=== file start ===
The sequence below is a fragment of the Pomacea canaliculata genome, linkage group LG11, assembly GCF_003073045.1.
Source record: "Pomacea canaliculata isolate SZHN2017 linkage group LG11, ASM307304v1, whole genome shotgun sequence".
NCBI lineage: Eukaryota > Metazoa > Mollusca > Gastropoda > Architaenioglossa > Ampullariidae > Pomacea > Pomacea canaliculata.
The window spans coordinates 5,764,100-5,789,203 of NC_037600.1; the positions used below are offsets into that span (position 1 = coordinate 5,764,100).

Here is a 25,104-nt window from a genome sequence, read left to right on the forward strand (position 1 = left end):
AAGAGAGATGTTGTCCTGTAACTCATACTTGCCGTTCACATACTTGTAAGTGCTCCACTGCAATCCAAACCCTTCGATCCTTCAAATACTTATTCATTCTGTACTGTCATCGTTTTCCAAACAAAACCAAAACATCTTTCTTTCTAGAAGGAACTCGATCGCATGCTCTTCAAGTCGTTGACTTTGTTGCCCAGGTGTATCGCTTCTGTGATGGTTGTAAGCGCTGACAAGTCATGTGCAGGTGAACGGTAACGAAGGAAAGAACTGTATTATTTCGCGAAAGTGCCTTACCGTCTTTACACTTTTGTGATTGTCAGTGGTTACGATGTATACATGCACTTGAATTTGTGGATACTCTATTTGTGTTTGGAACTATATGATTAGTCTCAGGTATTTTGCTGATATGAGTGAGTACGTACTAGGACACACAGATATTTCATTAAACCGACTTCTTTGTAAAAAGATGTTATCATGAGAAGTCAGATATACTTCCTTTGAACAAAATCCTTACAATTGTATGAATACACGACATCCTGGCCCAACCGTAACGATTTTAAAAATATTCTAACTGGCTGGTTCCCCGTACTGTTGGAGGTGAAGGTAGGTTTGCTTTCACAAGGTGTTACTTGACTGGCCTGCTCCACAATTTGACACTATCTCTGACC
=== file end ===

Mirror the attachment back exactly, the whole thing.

The sequence below is a fragment of the Pomacea canaliculata genome, linkage group LG11, assembly GCF_003073045.1.
Source record: "Pomacea canaliculata isolate SZHN2017 linkage group LG11, ASM307304v1, whole genome shotgun sequence".
NCBI lineage: Eukaryota > Metazoa > Mollusca > Gastropoda > Architaenioglossa > Ampullariidae > Pomacea > Pomacea canaliculata.
The window spans coordinates 5,764,100-5,789,203 of NC_037600.1; the positions used below are offsets into that span (position 1 = coordinate 5,764,100).

Here is a 25,104-nt window from a genome sequence, read left to right on the forward strand (position 1 = left end):
AAGAGAGATGTTGTCCTGTAACTCATACTTGCCGTTCACATACTTGTAAGTGCTCCACTGCAATCCAAACCCTTCGATCCTTCAAATACTTATTCATTCTGTACTGTCATCGTTTTCCAAACAAAACCAAAACATCTTTCTTTCTAGAAGGAACTCGATCGCATGCTCTTCAAGTCGTTGACTTTGTTGCCCAGGTGTATCGCTTCTGTGATGGTTGTAAGCGCTGACAAGTCATGTGCAGGTGAACGGTAACGAAGGAAAGAACTGTATTATTTCGCGAAAGTGCCTTACCGTCTTTACACTTTTGTGATTGTCAGTGGTTACGATGTATACATGCACTTGAATTTGTGGATACTCTATTTGTGTTTGGAACTATATGATTAGTCTCAGGTATTTTGCTGATATGAGTGAGTACGTACTAGGACACACAGATATTTCATTAAACCGACTTCTTTGTAAAAAGATGTTATCATGAGAAGTCAGATATACTTCCTTTGAACAAAATCCTTACAATTGTATGAATACACGACATCCTGGCCCAACCGTAACGATTTTAAAAATATTCTAACTGGCTGGTTCCCCGTACTGTTGGAGGTGAAGGTAGGTTTGCTTTCACAAGGTGTTACTTGACTGGCCTGCTCCACAATTTGACACTATCTCTGACC